One of the pleasures of the TV programme Food and Drink, when it was in its first incarnation on the BBC in the 1980s, was watching and listening to the effervescent Jilly Goolden. Goolden was known for her exuberant descriptions of the flavour and smell of drink, especially of wine. With Goolden the language of wine developed an expressive palette of referents and descriptors. A wine might be said to be ‘creamy, nutty with slight honey notes and an apple oak taste’. But that would be Goolden with the hand-break on. On more memorable occasions she could invoke the smell of pencil shavings, the hint of liquorice, kerosene notes, the slight scent of wet tarmac, and so on. Mythically – but perhaps actually too – she could invoke an echo of cat pee meandering through some Chardonnay.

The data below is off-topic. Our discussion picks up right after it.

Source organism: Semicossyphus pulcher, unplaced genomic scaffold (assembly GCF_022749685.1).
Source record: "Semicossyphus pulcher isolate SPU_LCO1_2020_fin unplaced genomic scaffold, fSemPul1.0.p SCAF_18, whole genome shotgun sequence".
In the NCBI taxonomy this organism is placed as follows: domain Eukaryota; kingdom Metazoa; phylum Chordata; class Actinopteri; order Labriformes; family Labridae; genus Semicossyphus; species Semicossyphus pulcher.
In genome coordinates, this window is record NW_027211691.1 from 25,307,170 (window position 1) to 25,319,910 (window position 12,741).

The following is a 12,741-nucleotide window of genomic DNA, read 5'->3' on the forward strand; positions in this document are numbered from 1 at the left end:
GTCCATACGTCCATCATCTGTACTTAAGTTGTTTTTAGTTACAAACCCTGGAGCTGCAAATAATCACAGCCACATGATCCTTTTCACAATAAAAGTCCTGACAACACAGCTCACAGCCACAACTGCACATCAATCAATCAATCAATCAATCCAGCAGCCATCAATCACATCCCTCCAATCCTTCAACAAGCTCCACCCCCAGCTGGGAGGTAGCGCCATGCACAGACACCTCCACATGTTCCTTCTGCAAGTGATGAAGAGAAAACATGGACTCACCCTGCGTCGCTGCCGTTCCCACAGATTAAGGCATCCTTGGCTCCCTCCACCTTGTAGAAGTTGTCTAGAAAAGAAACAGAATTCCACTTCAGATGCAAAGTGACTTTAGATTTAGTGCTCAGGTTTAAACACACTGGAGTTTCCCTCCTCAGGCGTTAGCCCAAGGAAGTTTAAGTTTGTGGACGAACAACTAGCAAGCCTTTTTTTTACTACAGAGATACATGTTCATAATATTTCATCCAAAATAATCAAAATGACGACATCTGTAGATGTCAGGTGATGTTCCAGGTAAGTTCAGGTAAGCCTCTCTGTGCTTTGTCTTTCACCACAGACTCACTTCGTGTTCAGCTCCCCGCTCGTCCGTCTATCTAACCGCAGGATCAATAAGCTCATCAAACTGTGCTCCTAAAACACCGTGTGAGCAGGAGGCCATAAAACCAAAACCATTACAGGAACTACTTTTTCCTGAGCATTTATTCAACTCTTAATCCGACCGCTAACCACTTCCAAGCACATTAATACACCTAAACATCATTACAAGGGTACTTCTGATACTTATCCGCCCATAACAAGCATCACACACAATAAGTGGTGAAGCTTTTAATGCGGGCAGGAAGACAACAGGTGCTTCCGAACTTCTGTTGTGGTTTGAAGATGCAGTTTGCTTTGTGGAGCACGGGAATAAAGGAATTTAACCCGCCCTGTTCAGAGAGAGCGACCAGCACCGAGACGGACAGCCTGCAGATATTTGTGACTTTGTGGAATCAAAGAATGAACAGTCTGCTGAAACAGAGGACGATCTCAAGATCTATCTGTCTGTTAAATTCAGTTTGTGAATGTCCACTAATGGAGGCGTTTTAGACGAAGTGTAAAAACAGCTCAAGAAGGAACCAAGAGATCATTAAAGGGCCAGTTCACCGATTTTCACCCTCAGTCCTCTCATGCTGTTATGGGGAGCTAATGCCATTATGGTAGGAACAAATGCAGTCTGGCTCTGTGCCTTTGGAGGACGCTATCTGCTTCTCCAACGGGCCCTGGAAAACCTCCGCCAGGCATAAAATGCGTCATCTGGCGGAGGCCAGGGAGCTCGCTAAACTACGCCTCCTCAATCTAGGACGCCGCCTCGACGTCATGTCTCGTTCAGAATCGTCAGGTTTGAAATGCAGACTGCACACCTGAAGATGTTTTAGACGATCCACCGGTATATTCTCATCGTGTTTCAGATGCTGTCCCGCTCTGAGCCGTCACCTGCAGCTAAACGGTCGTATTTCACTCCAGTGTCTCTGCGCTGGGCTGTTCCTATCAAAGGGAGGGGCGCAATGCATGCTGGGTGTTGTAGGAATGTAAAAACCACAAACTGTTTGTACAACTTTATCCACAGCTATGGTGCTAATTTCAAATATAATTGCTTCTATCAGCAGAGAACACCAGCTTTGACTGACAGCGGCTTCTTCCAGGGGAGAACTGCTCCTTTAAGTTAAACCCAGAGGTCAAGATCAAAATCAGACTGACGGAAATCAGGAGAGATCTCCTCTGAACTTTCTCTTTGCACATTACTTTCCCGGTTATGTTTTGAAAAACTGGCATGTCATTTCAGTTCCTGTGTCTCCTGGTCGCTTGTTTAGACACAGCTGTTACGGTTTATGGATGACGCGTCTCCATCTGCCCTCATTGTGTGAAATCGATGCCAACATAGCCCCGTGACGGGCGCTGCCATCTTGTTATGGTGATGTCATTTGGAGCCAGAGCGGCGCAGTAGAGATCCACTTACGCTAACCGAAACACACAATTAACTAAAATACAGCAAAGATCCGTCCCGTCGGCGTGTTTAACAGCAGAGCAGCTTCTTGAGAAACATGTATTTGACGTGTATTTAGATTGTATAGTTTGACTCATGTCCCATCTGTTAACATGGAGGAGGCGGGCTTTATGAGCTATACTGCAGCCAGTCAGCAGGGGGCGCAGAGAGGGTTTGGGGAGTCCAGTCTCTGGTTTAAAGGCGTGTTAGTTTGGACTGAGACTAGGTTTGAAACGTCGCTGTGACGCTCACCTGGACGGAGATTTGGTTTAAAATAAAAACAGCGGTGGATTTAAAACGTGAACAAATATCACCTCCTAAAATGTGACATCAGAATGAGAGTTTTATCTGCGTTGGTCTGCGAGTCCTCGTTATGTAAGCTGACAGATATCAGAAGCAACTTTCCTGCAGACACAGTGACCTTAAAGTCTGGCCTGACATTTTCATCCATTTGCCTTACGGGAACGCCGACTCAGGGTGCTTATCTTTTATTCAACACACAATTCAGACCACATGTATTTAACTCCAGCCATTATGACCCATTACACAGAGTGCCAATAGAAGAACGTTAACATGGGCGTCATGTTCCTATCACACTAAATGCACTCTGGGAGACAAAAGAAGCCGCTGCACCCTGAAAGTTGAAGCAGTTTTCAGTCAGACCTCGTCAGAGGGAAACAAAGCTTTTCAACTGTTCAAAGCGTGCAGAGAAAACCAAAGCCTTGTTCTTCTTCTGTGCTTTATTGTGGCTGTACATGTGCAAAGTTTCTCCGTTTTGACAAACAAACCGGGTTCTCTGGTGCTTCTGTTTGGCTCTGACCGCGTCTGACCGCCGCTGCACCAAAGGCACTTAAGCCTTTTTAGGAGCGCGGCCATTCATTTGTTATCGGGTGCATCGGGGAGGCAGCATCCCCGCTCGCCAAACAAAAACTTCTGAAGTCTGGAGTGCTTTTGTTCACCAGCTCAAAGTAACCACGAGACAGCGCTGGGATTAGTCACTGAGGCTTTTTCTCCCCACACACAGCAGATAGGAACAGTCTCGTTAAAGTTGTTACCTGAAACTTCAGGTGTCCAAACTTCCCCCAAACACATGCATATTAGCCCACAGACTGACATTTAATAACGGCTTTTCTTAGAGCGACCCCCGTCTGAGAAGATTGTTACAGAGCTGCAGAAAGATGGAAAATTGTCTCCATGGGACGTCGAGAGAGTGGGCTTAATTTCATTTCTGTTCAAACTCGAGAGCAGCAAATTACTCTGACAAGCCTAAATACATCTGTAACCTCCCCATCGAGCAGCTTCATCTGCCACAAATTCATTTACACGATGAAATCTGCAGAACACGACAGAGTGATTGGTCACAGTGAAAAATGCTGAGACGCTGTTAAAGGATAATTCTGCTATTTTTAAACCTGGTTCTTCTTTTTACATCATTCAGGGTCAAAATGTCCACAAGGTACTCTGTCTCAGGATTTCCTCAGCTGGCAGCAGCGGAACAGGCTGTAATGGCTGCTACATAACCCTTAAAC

To my ear it sounded excessively detailed. To others it was hugely pretentious and seemed to ‘out’ would-be sommeliers, oenologists, viticulturists (the exotic names were enough to condemn them) as snobs and toffs trying to make their booze of choice something posher, more highly cultured than it was. It was wine. It was red, it was white and occasionally it was pink. It either made you wince or it didn’t. It either went down-the-hatch with pleasure or not.
Some years later I heard Goolden being interviewed on the radio. It was fascinating. When she first got interested in wine, reviewers could write such things like: ‘this is the kind of wine you could shake by the hand and introduce to your club’. Not only was it thoroughly aristocratic it was also ludicrously uninformative. All you got was the equivalent of a thumbs-up, or thumbs-down. Goolden’s emphasis on description and the reference to tastes and scents in the world was a radically materialist refusal of this world of gentlemen’s clubs and the posh back-slapping that went with it. Hers was an intervention that aimed to offer sensorial accuracy and democratic availability. Cheers Jilly.